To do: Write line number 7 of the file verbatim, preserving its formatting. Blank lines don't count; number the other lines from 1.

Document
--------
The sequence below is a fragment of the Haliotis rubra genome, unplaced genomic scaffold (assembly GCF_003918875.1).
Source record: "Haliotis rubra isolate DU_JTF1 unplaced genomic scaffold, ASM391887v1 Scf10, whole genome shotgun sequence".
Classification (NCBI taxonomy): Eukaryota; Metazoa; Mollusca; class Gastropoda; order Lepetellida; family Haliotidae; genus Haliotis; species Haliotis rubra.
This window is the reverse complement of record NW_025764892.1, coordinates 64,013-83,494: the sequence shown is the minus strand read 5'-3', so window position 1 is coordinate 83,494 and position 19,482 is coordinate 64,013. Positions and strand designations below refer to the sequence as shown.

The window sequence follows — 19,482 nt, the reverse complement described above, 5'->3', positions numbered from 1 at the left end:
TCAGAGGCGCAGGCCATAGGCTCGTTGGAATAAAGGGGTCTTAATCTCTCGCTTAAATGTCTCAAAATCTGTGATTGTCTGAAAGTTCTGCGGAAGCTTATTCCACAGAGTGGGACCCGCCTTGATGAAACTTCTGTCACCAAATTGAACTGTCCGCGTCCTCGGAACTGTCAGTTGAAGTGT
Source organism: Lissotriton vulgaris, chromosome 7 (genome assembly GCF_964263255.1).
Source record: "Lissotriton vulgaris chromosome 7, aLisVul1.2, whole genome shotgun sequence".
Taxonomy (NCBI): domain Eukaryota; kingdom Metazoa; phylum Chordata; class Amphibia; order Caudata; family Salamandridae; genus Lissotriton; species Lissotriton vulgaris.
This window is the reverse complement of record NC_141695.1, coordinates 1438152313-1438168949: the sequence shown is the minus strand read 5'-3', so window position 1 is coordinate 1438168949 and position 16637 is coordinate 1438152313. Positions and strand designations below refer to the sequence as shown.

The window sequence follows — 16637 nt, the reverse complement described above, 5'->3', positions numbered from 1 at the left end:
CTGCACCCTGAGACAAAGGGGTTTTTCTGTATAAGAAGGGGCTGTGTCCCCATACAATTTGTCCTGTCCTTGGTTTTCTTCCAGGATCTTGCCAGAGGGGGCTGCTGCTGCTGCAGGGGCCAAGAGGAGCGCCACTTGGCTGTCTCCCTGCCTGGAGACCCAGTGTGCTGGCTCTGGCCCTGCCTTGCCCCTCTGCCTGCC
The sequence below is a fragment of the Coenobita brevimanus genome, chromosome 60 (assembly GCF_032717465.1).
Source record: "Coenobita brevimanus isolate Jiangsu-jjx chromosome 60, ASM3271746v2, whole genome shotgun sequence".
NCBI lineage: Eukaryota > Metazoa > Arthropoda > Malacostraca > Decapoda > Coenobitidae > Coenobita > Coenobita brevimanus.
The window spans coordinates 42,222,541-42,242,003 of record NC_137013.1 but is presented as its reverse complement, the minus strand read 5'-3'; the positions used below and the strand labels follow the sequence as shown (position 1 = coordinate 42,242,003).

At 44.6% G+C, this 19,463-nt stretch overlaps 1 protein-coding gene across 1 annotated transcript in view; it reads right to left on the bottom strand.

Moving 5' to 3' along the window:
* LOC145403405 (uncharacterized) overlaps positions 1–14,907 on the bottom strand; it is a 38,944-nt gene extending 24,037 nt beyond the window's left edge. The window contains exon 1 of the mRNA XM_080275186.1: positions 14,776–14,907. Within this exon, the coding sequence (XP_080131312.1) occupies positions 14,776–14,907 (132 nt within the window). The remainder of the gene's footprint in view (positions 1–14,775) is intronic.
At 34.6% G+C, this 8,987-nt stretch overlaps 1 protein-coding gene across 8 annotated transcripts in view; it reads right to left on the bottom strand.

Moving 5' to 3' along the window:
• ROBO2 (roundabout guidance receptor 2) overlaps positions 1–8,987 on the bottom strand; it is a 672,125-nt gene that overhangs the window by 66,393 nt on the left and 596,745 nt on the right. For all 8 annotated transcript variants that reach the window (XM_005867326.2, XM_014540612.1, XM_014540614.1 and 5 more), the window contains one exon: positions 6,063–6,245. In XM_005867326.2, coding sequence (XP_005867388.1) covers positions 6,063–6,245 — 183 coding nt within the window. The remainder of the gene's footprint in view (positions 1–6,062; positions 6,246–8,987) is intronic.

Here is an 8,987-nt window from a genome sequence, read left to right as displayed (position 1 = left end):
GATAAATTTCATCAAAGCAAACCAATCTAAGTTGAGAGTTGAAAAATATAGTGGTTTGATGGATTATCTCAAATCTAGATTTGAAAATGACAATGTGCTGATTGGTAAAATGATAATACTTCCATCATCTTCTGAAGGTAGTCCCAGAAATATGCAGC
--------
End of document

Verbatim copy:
Source organism: Lissotriton vulgaris, chromosome 7 (genome assembly GCF_964263255.1).